Angels’ Hector Santiago pitches fairly well, but what he really wants to do is hit

Angels’ Hector Santiago pitches fairly well, but what he really wants to do is hit

Angles left hander Hector Santiago delivers a second inning pitch against the Giants at Tempe Diablo Stadium on March 12.

(Norm Hall / Getty Images)

The Angels played the San Diego Padres on Sunday afternoon, and major league teams have reached the point of spring training where starting pitchers often hit, so Hector Santiago came to the ballpark thinking he’d get to intersperse his start with some at-bats.

“Are we raking today?” Santiago asked the Angels’ coaches. “Let’s go. Where’s my bat?”

When he found out second baseman Johnny Giavotella would be the designated hitter, he continued the effort: “Johnny’s been hitting all week. Let him have a break. Let him enjoy this Sunday.”

He did not win the argument.


Santiago, the Angels’ 28-year-old left-hander, adores hitting. He believes in it as a form of exercise, a core workout, and as a means of focusing. When he’s hitting, he’s only thinking about hitting.

“I hit all the time. I love it,” Santiago said. “I can’t wait to put up a cage in my house and put a machine in there. I’ll be hitting all day, especially one of those automatic feeders where I don’t have to worry about it. I’ll just be out there all night. Honestly, if I had a cage in my house right now, I would’ve hit for three hours.”

In 13 career major league at-bats, Santiago has two hits. During his second career at-bat, in May 2013 against the New York Mets’ Matt Harvey, he emerged from the dugout late, apologized to the umpire and quickly stepped into the batter’s box and fouled back the first pitch he saw.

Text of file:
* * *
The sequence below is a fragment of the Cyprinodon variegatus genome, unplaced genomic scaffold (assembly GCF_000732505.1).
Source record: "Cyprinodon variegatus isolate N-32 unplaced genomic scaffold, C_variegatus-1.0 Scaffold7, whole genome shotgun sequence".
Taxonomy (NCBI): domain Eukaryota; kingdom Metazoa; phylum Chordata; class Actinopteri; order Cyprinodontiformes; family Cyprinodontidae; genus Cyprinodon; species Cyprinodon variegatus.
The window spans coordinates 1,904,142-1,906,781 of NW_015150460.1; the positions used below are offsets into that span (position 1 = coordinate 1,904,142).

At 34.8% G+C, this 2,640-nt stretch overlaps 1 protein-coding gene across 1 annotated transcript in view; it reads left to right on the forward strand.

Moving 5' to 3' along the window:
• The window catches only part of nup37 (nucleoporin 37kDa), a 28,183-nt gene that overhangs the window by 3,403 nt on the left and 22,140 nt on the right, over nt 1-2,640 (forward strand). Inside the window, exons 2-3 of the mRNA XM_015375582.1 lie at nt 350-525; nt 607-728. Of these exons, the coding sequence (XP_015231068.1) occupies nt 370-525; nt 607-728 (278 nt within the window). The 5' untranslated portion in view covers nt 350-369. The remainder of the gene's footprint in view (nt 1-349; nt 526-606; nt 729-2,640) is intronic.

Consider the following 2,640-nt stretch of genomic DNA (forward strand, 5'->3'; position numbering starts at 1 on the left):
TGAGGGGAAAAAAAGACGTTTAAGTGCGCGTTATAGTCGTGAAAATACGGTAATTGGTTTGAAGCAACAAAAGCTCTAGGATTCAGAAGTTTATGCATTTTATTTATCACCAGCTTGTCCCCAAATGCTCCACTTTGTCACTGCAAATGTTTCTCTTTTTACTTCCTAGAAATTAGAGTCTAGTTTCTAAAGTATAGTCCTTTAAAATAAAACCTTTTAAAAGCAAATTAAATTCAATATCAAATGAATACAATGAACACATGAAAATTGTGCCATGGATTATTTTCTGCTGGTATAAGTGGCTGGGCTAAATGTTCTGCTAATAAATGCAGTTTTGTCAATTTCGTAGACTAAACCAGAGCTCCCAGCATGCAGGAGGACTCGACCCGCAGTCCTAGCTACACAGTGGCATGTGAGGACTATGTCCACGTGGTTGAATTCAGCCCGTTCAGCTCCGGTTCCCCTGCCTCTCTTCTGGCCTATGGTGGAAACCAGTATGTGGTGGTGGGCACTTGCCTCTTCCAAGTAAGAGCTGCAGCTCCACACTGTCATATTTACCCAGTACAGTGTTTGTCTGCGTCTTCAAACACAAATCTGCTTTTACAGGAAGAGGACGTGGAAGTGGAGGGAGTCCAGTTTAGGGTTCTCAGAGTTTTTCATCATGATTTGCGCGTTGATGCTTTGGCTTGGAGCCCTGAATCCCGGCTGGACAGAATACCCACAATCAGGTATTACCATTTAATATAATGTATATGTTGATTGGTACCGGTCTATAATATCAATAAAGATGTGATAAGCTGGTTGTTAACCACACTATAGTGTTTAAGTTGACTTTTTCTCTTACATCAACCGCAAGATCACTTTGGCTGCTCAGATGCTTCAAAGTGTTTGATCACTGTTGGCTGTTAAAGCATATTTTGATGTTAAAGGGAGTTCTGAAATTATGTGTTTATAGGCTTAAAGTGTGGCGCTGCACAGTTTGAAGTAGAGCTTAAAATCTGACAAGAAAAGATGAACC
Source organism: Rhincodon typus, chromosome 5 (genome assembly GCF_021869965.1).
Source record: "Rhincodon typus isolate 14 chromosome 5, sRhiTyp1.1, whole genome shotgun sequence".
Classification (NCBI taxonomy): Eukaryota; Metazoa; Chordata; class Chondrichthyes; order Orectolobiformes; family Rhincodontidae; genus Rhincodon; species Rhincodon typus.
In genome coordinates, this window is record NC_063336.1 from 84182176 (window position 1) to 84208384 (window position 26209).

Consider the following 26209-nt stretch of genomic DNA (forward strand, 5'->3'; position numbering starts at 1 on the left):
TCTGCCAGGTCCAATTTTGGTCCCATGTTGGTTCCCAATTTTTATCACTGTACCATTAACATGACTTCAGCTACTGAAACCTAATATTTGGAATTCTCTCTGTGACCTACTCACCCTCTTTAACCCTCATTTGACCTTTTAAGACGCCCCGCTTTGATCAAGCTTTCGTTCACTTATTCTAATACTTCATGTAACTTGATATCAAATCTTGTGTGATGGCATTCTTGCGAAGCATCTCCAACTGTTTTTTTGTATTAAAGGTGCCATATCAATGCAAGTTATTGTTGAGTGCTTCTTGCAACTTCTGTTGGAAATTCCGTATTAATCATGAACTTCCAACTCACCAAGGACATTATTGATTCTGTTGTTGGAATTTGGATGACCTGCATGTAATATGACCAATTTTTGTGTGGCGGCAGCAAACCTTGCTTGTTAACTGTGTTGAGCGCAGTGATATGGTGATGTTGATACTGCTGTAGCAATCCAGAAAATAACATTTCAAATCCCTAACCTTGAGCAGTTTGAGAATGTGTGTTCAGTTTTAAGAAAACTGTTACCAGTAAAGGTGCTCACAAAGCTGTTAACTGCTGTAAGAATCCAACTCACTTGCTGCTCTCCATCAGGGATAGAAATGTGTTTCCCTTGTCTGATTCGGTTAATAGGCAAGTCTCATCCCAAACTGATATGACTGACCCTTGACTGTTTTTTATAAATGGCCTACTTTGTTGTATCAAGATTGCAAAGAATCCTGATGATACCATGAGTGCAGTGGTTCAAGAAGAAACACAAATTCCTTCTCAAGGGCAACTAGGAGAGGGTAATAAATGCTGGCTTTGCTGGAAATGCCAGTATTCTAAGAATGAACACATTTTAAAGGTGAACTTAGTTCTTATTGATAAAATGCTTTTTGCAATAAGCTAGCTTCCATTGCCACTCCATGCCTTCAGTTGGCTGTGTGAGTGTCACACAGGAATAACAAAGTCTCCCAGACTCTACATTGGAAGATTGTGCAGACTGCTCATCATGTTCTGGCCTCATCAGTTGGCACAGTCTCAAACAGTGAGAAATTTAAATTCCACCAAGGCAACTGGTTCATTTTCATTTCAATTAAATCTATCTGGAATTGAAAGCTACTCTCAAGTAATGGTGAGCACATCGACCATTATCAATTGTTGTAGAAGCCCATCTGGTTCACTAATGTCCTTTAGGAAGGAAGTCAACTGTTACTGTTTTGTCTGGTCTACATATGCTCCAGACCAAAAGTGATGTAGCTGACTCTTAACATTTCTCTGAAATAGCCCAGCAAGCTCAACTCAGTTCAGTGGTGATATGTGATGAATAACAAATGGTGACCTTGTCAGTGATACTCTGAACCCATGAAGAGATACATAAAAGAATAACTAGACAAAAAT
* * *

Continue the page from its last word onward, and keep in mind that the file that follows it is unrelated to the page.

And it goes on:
During the off-season, he installed a tee and net in the backyard of his home in nearby Goodyear, Ariz. On most nights before he has pitched this spring, he’s taken around 100 cuts to let out excess energy.


In Sunday’s start against San Diego, his sixth of spring training, Santiago finished five innings, striking out five without issuing a walk. He permitted two home runs, both solo, keeping his Cactus League earned-run average at 3.52.

“That’s the one thing I notice, the one thing I take away from this game,” Santiago said of the walks. “Home runs, they’re going to happen.”

Walks were part of his undoing in the second half of 2015, when he followed up an All-Star first half with a 5.47 ERA. He walked 34 men in 108 1/3 first-half innings, and 37 in 72 1/3 innings after the All-Star break.

Santiago figures to begin 2016 as the Angels’ No. 3 starter, meaning his debut would come April 7 against Texas. He is expected to start Friday’s Freeway Series game at Dodger Stadium, and then get an extra day of rest before the regular season.

The team has not yet told him those plans, but he does not mind.

“I just don’t want to go into this season with too many days off,” Santiago said.

Short hops

Utility infielder Cliff Pennington took ground balls at first base Sunday morning. He has never played the position in professional baseball, but his ability to play there could enable the Angels to carry an extra outfielder — Rafael Ortega or Todd Cunningham — instead of a man who specializes in first base, Ji-Man Choi. . . . The Chicago Cubs’ Jake Arrieta, the reigning National League Cy Young Award winner, threw a side bullpen session Sunday and will pitch again Tuesday in preparation for his opening-day start against the Angels on April 4. There had been concern a blister on Arrieta’s thumb would force him to miss that start, but Cubs Manager Joe Maddon told reporters Sunday he is good to go. . . . Right-hander Nick Tropeano will start the Angels’ exhibition Monday against the Cubs, making his first appearance in 11 days. He missed a start because of flu.


Twitter: @pedromoura